Your legend is what you make it. Legacy, however, is usually decided in post-mortem.
Liverpool have blustered and battled, swaggered and swept all before them domestically and abroad in the past two years - well, nearly all. Their legend is being written every week. Their name, all but etched onto the trophy they’ve coveted since its inception. But we’ll have to wait to know their legacy. That particular story will only begin after Jordan Henderson inevitably lifts the cold, silver frame of the Premier League trophy this May.
For Arsene Wenger’s Invincibles, the legacy has been a strange one. An undefeated season put Arsenal on a permanent podium, for us to compare them to every great side from now until a European Super League engulfs us all. But in the 16 years since Arsenal’s undefeated season, all we’ve done is tear the achievement apart. We never seem to talk about how good the Invincibles were. We talk of how they weren’t that good. It's a funny twist of fate; after all, Chelsea won more games the season after and United won more trophies in 2008.
Liverpool’s conquerors haven’t exactly helped the matter, given that they’ve done the things that Arsenal couldn't back then. There’s a European trophy, for a start, in which the Reds defeated the German, Spanish and French champions on the way to winning. Then there’s the fact that Jurgen Klopp’s side have won all but two games, an elbow in the ribs at the 12 matches Arsenal drew.
But perhaps the most impressive thing about Liverpool’s incredible record this season is just how difficult it’s supposed to be now. This is the era of the top six - not a United/Arsenal duopoly. Every team in the league is tactically so much stronger than they were in 2004. Deep blocks have been born and mastered in that time. Guardiola’s City side have been just as phenomenal as Liverpool, there are relegation battlers this season with players that the top half sides of 16 years ago could scarcely dream of. Liverpool may have lost, but they’ve done so in a far more difficult era, or so some say.
The fact that the Invincibles never lost a game deified the Gunners. But that was never the aim for Wenger.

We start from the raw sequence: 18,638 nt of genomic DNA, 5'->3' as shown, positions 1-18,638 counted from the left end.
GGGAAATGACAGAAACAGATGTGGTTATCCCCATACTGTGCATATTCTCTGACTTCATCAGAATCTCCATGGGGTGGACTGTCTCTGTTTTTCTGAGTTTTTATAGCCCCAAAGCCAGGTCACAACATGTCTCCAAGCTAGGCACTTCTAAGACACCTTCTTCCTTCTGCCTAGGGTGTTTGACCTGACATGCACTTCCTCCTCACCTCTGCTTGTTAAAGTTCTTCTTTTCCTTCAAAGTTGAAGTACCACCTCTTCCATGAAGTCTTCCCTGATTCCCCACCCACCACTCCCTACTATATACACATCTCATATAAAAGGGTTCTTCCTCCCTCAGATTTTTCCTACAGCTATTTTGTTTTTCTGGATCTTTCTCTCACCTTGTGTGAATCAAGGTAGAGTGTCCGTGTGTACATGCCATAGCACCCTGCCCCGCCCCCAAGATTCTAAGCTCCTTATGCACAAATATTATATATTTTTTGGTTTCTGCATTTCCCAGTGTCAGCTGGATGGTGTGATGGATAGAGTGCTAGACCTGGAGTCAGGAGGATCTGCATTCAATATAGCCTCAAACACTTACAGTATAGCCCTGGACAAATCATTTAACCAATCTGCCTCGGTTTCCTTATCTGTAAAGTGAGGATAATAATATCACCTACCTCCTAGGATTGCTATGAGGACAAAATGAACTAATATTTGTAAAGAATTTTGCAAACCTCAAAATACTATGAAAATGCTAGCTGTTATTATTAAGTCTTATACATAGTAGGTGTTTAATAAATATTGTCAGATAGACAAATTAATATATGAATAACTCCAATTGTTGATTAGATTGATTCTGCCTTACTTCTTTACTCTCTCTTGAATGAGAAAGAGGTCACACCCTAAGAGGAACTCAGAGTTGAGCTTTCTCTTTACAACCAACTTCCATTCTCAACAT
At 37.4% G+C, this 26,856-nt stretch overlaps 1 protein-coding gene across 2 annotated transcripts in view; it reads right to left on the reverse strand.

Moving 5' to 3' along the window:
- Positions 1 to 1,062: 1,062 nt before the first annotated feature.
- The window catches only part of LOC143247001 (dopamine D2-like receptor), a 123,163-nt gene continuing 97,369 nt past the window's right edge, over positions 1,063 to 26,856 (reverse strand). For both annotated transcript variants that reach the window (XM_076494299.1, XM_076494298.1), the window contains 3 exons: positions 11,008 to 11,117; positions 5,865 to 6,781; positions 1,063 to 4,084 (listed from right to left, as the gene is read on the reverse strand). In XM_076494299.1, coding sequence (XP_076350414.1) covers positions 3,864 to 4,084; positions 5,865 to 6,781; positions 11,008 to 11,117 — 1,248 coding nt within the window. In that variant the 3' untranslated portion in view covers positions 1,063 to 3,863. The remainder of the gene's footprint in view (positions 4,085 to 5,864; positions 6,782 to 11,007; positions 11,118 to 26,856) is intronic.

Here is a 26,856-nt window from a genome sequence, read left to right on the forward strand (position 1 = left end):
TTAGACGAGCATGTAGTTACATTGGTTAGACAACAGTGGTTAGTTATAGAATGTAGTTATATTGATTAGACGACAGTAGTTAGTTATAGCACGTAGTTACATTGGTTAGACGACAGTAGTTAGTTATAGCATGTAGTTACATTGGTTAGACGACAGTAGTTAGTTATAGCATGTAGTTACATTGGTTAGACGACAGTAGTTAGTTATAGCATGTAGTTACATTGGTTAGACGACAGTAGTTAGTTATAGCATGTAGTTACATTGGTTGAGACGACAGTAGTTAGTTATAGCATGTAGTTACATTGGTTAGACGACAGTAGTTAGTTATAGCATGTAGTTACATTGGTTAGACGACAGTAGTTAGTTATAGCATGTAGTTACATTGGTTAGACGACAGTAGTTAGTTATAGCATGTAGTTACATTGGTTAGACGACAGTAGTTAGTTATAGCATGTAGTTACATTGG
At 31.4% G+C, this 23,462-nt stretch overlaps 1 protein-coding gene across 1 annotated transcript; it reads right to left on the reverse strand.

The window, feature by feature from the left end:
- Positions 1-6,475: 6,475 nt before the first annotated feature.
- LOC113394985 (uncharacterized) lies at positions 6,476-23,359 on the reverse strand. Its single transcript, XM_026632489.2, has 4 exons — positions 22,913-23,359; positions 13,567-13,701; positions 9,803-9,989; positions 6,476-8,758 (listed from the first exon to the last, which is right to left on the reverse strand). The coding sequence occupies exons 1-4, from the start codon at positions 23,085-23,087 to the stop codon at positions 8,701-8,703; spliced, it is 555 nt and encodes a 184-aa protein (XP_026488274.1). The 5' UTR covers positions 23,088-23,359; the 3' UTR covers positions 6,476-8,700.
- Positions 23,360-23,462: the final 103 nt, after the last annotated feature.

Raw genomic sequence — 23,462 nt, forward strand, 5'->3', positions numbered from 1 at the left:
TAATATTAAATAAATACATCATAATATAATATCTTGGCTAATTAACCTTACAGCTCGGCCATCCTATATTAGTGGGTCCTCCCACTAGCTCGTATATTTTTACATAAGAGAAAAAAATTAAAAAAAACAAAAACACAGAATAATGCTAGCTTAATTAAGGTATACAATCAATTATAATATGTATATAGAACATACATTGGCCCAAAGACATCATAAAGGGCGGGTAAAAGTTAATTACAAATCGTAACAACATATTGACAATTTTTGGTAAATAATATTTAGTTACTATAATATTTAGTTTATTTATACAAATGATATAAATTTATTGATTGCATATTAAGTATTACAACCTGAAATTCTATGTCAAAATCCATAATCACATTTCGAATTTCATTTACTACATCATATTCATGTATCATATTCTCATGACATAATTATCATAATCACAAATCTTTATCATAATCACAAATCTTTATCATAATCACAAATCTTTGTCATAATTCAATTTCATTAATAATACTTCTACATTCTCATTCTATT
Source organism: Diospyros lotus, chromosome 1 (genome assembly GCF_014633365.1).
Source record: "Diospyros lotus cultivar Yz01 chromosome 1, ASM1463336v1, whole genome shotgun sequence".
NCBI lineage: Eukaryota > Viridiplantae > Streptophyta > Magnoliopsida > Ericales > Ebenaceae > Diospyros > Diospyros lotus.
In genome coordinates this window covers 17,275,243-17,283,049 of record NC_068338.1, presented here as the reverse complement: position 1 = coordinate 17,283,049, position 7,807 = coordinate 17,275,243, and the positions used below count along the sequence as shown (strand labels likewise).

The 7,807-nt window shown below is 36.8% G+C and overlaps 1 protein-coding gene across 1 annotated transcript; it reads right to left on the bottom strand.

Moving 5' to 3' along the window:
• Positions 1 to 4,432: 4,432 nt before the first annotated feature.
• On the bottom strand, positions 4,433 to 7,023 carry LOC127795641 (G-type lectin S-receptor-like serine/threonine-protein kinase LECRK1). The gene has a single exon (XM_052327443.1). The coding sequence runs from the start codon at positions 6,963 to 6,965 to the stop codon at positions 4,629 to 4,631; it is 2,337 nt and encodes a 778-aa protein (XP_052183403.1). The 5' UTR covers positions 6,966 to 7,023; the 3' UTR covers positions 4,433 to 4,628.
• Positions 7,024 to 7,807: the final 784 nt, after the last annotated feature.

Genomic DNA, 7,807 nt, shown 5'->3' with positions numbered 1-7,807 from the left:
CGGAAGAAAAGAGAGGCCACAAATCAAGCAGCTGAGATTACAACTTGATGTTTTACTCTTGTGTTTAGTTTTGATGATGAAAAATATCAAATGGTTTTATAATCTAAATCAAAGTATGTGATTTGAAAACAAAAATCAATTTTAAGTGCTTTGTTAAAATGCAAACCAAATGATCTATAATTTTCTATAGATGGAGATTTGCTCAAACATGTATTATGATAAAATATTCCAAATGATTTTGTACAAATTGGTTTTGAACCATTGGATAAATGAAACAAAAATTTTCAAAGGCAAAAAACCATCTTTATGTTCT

“I have no medals at home from anything,” he once said. “You come to my home you will be surprised. There is no trophy, no medal, nothing.”
The dream was never to be the greatest side of all time: we just assumed that that’s what the legacy would be. Arsene Wenger dreamed of managing an unbeaten Arsenal side because it was, for him at least, the peak of his philosophy.
Arsenal, essentially, was built on the faith Wenger put in his players. This was a side of misfits and bargains - none of these guys were destined to become world-beaters from a young age - and frankly, the fact that they never lost a match is almost second to the scintillating entertainment they put on every week. Wenger’s impenetrable belief lifted them into the clouds; it turned Thierry Henry from a Serie A flop into the greatest player to ever wear Arsenal’s colours. That self-assurance sparked a 5-1 performance in the San Siro in 2003, brought Arsenal back from the brink against Liverpool at Highbury during that unbeaten season. It's been central to so many beautiful goals. It’s what George Weah himself credited his Ballon d’Or win to.
We associate Arsene Wenger and his crowning Arsenal side with numbers. The 49 games they went without losing, the 26 wins and 12 draws of the 2003-04 season. But really, these are just the page numbers in his achievements. When the Frenchman left Arsenal after 22 years at the helm, none of the tributes were about statistics. Everyone who’d been touched by Arsenal - from Cesc Fabregas to Bob Wilson - spoke of how Wenger had made them feel. Made them believe. He was nicknamed Le Professeur, but far more of a poet.
Klopp’s Liverpool, however, are a mathematical marvel. A tactical masterpiece that can break teams down any which way they choose. They look superhuman; like they’d throw previous champions to the lions, mercilessly. They’re the most powerful, technical and impressive side the league has ever seen.
But that doesn’t take away from what the Invincibles achieved. Their 2004 title isn’t proof that they’re the greatest team of all time - it’s merely the story of a football manager who told everyone his dream, was laughed at, and proved them wrong in the end. It’s a lesson in what can be achieved with pure belief. Hell, even 16 years later, the Invincibles’ glory raises an annual question of whether anyone in our midst is capable of it now.
That’s why they’ll always be compared to our contemporaries - whether deservedly or not. Arsenal did what they did with such style and self-confidence that they made it look like it was nothing. Liverpool have shown that it’s clearly not.
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